12 Things I Wish I Knew When I Purchased My First DSLR

12 Things I Wish I Knew When I Purchased My First DSLR

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Recently, I’ve been helping a friend get started in photography. It’s fun brushing up on technique. However, it has also made me evaluate what I would have done differently when I started out. Specifically, things I wish I knew when I purchased my first DSLR. Mostly, costly mistakes a bit of research and forethought could have avoided.

As I’ve advised my friend, I’ve thought about what information I needed when starting out. If I was advising my younger self, these are the 12 pieces of advice I would give. 

Though my first (big girl) camera was a DSLR, this advice is just as relevant to those considering a mirrorless camera.

12 Things I wish I knew before I purchased my first DSLR Pinterest pin

1. Auto Controls Aren't Just For Point-and-Shoots

Believing I needed to understand manual camera controls paralyzed me from purchasing my first DSLR for a long time.

For those with the same fear, I’m happy to report all modern beginner and semi-professional DSLRs (and mirrorless) cameras have auto controls.

Actually, most even have the same “scene” presets found in point-and-shoot cameras, like Sport, Night, and Sunset modes.

2. Don't Agonize Over Brand

Most photographers stick with a camera brand for life. This is to save money by reusing lenses when they upgrade their camera bodies.

I found it so stressful to figure out which brand was right for me. However, it’s not as overwhelming as it may seem.

Only Canon and Nikon are consistently the choice of most professional photographers. You’ll find massive fan bases behind both brands, with a billion reasons why their brand is best.

I’m personally a Nikon fan, but honestly, the pros and cons between the brands are tit-for-tat.

Both make incredible cameras, phenomenal lenses, and have the biggest selection in the marketplace. So, pick the lens(es) you want and camera you feel most comfortable with, and don’t stress on brand, it will all work out.

3. Consider A Full Frame From The Get-Go

Don’t worry if you feel a little lost on what I mean by full frame. When I purchased my first DSLR, I didn’t know this was a thing, and it’s by far my biggest regret. 

All digital cameras, from cell phones to DSLRs, use an imaging sensor. It’s basically the film of the camera. Choosing between a cropped and full frame imaging sensor is the most important decision to make when purchasing a new camera. Getting this decision right for your needs will save you a lot of money.

Since it’s impossible to explain in just a paragraph or two, we’ve put together a separate post on Cropped vs Full Frame Sensors, so you can decide which is best for you.

4. Stop Worrying About Megapixels

Even the novice photographer has heard of megapixels (MP). Marketeers love to tout these numbers on everything from cell phones to professional grade cameras. More is always better, right? Well, not always.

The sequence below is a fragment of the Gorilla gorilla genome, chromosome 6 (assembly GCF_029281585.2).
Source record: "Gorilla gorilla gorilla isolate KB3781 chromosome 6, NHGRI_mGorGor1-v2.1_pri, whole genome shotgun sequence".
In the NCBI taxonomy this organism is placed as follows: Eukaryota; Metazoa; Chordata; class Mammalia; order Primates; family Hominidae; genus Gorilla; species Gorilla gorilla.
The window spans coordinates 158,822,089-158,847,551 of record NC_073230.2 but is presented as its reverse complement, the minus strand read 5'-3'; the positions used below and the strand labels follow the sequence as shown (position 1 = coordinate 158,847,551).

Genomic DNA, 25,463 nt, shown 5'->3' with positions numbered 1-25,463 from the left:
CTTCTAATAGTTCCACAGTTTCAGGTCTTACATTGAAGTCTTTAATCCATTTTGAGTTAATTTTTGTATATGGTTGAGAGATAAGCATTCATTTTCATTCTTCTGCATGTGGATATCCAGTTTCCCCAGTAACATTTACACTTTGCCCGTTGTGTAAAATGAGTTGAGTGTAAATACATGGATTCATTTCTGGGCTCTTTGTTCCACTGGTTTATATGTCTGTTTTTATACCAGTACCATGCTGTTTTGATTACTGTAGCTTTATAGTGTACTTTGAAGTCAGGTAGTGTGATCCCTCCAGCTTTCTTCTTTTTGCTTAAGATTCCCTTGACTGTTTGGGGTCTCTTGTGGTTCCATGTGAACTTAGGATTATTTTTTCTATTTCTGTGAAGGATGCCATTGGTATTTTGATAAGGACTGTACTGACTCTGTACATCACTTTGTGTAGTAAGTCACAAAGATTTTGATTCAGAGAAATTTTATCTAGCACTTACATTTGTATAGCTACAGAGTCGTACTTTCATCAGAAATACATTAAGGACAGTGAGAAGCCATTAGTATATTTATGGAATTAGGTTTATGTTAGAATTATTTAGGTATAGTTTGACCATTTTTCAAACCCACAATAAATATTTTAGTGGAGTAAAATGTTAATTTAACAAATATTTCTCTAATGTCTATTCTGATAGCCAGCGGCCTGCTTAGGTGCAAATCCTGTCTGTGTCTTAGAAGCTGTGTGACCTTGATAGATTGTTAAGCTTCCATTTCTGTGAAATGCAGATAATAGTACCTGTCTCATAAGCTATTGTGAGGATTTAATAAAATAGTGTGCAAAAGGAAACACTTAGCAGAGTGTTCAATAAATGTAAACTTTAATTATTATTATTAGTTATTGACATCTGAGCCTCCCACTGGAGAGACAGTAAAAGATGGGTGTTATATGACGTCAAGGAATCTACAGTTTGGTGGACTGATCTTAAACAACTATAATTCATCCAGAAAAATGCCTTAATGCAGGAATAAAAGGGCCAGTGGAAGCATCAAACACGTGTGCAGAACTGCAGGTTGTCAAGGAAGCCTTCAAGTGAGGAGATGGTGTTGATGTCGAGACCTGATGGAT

Megapixels work hand-in-hand with the camera’s imaging sensor. It’s the camera sensor that’s most important here, and will help determine what you really get from that bazillion MP camera.

It’s also important to note, most amateur photographers don’t need more than 12 MP. You may be paying a lot more for something you are not using.

Our post on Cropped vs Full Frame Sensors also explains megapixels.

5. Don't Buy The Kits

Not a hard and fast rule, but one I’d advise my beginner self to keep in mind when purchasing my first DSLR.

Coming from a point-and-shoot camera, most customers would never consider buying only a camera body without a lens. Camera manufacturers know this, so for a bit more money, they bundle a lens with the camera body.

These bundled lenses are known as “kit lenses”. Typically, a low-grade lens, even amateur photographers quickly realize they want to switch these out for something better.

My advice, research any paired (kit) lenses before purchasing. You may get lucky with a deal on a good lens through bundling, but more often than not, it will cost you more in the long run as you upgrade.  

Nikon Camera with kit lens

6. Invest In Lenses Not Bodies

When it comes to capturing sharp images, lenses play a much bigger and more important role than camera bodies.

Most photographers trade up their camera bodies every 2-4 years as technology improves. Think of them like a car that depreciates in value.

However, good well cared for lenses can bring a lifetime of great images. Plus, they often hold their value well and sometimes even appreciate.

My advice to my beginner self, figure out the lens(es) you want. Then, find the least expensive camera body that works well with those lenses. Even if this means buying a used camera body.

7. Get A Good 50 mm

Starting out, I definitely couldn’t afford a top of the line lens. Which is probably why I thought the kit lens was a good deal.